Friday, April 1, 2011


Last night I told my brother that we were bringing Mom home and we were going to take care of her here and enroll her in the day care down the road. There was a silence.

"Um, I think that is something that should have been discussed with me."

I went red in the face even though I was on the phone. I had already told Burke to bring her home today. I had told my dad we were doing this. But Matt was right: He needs to be an intricate part of the conversation.

He said, "What happened to putting her in a nursing home in Provo?"

I called Burke and told him to hold off. Burke, trooper that he is, immediately offered to help me find a place nearer to where I am for her. I am not sorry that I gave notice at Sunrise. I may have even mentioned something yesterday about making sure that everybody we know hears about how shoddy that place is. I may have mentioned reviewing them on the Internet, too. Apparently, word of mouth is important.

The next and trickiest challenge was going to be telling my dad that I had changed my mind AGAIN and we were NOT going to move her home.

I laid some groundwork when he went to bed last night. "You know, Dad, I think we need to think more about this situation with Mom. Lori said yesterday that she thinks one of the reasons you are doing so well is that Mom isn't here."

"That's not it," he told me.

I didn't say anything else. I'm not going to fight with a dying man before he tries to sleep, when sleep is often elusive for him. I had pushed enough. I did dread the conversation we would have today about it, though.

Fortunately, he introduced the conversation first:

"You know, Jen, I was thinking about what Lori said, and I think she has a point."

Then we went back and forth about how difficult she is and what it would *really* be like to have her back at home, so he agreed pretty readily to finding a place in Provo.

I feel like I dodged a bullet. So, now I have some time to find her a new place.
Dad pointed out that yes, it might be less expensive to have Mom at home, but not if we are all crazy. There are more expenses than just the ones with $ signs attached. He went on to talk about how she picks fights with me and Matt, that she always starts it, that it's particularly tough on Matt, and it all stressed my dad out. We have a pretty peaceful setting in the house right now, and upsetting the balance would not necessarily solve anything.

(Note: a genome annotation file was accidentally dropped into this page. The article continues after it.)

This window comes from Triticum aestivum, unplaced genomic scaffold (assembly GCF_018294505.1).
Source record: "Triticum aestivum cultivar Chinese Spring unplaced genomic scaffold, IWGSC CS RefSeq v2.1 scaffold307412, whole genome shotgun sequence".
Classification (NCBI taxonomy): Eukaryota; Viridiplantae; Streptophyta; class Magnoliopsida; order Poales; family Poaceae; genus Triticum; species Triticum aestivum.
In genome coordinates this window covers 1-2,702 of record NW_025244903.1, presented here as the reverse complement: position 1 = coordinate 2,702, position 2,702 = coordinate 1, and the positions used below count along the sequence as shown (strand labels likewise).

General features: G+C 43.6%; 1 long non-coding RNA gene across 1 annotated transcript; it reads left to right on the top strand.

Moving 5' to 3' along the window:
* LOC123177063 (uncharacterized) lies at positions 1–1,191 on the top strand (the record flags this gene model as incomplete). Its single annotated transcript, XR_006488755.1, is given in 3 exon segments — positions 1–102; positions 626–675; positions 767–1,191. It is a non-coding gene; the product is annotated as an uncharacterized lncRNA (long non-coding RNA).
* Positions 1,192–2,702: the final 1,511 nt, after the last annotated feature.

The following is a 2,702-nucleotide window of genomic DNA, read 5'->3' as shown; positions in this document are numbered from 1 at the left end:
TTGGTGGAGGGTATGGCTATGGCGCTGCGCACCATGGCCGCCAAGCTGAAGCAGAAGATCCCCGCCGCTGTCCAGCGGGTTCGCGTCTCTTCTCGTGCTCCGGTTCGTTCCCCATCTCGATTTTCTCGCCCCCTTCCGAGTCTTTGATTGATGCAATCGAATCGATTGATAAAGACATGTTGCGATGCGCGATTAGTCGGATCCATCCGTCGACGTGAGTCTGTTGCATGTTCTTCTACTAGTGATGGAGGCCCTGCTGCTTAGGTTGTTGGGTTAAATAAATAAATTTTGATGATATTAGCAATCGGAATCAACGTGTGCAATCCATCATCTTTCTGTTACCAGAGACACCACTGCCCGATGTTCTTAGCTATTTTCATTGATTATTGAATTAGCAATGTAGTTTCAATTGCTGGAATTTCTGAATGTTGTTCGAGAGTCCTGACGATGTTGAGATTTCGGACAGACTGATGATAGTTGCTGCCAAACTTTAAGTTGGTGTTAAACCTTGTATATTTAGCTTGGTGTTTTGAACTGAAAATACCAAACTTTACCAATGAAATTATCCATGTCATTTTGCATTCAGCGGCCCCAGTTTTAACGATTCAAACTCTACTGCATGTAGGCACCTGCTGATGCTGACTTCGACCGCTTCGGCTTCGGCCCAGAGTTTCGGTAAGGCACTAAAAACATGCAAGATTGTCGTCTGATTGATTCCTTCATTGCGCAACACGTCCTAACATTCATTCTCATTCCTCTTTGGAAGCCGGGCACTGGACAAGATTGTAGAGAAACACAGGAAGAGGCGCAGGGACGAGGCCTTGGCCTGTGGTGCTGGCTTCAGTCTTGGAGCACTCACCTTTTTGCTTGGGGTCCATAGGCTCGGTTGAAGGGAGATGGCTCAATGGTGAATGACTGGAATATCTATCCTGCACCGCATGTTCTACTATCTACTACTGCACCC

So, there's that. But before I can find my mother a new nursing home, I have to figure out what went wrong this time.
I am a nice person. To a fault. I like for everyone to get along. I like people to walk away from our interactions feeling good. About me. About themselves. About everything. But mostly about me.

This is partly innate and partly how I was raised. I was raised by people who don't like confrontation and don't like to make a fuss (which makes my mother's current personality particularly interesting. Who knew she could become such a fierce advocate for herself? Even with dementia?). I was raised by people who can be terminally polite. I grew up eating cold french fries because to send them back was too much fuss.

But this is also tatamount to being taught that we don't deserve hot fries. That it's more important for us to suck up shitty service than to inconvenience the teenager who has to make new fries, which cost the restaurant NOTHING.

My therapist used to ask me, "Why do you always think you have to be nice?"

She was serious, but I did not understand the question. Why on earth wouldn't I be nice? I think I always have to be nice because people should be nice!

The problem is that I have a temper. And I've done a pretty good job of mastering it in my adult life. Frankly, it scares even me a little, because I have gotten more control at NOT exhibiting it than in wielding it usefully. It's a tool I haven't developed because I fear getting burned. I think it's time to take it out for more rides and learn to channel it a bit.

I made a mistake when my children were growing up. Well, let me backtrack a little bit.